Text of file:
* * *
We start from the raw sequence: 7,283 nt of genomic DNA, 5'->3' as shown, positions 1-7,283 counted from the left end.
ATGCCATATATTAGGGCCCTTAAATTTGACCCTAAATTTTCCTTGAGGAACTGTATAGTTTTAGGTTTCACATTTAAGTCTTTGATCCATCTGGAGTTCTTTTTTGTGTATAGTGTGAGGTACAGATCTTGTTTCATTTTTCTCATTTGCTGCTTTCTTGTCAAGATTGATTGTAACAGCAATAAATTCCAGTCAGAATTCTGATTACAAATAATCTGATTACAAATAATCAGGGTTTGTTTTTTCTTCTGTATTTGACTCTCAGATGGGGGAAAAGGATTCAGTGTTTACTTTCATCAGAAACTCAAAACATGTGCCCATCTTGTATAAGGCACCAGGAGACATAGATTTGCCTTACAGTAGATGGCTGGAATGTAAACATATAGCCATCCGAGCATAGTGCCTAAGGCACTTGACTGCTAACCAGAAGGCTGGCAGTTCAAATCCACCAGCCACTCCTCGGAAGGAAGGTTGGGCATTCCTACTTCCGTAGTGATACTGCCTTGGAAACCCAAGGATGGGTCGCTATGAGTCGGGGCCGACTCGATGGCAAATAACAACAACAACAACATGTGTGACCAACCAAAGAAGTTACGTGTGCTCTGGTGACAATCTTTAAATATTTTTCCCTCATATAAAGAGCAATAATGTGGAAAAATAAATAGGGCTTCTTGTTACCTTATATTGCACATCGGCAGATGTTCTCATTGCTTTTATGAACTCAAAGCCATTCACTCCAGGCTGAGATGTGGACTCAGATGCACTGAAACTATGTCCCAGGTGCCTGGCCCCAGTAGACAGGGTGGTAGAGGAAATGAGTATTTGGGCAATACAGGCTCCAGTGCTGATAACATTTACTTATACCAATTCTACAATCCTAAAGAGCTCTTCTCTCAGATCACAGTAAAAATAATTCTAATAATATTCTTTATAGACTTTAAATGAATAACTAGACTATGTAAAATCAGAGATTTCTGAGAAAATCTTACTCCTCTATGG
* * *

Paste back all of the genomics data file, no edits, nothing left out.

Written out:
We start from the raw sequence: 7,283 nt of genomic DNA, 5'->3' as shown, positions 1-7,283 counted from the left end.
ATGCCATATATTAGGGCCCTTAAATTTGACCCTAAATTTTCCTTGAGGAACTGTATAGTTTTAGGTTTCACATTTAAGTCTTTGATCCATCTGGAGTTCTTTTTTGTGTATAGTGTGAGGTACAGATCTTGTTTCATTTTTCTCATTTGCTGCTTTCTTGTCAAGATTGATTGTAACAGCAATAAATTCCAGTCAGAATTCTGATTACAAATAATCTGATTACAAATAATCAGGGTTTGTTTTTTCTTCTGTATTTGACTCTCAGATGGGGGAAAAGGATTCAGTGTTTACTTTCATCAGAAACTCAAAACATGTGCCCATCTTGTATAAGGCACCAGGAGACATAGATTTGCCTTACAGTAGATGGCTGGAATGTAAACATATAGCCATCCGAGCATAGTGCCTAAGGCACTTGACTGCTAACCAGAAGGCTGGCAGTTCAAATCCACCAGCCACTCCTCGGAAGGAAGGTTGGGCATTCCTACTTCCGTAGTGATACTGCCTTGGAAACCCAAGGATGGGTCGCTATGAGTCGGGGCCGACTCGATGGCAAATAACAACAACAACAACATGTGTGACCAACCAAAGAAGTTACGTGTGCTCTGGTGACAATCTTTAAATATTTTTCCCTCATATAAAGAGCAATAATGTGGAAAAATAAATAGGGCTTCTTGTTACCTTATATTGCACATCGGCAGATGTTCTCATTGCTTTTATGAACTCAAAGCCATTCACTCCAGGCTGAGATGTGGACTCAGATGCACTGAAACTATGTCCCAGGTGCCTGGCCCCAGTAGACAGGGTGGTAGAGGAAATGAGTATTTGGGCAATACAGGCTCCAGTGCTGATAACATTTACTTATACCAATTCTACAATCCTAAAGAGCTCTTCTCTCAGATCACAGTAAAAATAATTCTAATAATATTCTTTATAGACTTTAAATGAATAACTAGACTATGTAAAATCAGAGATTTCTGAGAAAATCTTACTCCTCTATGG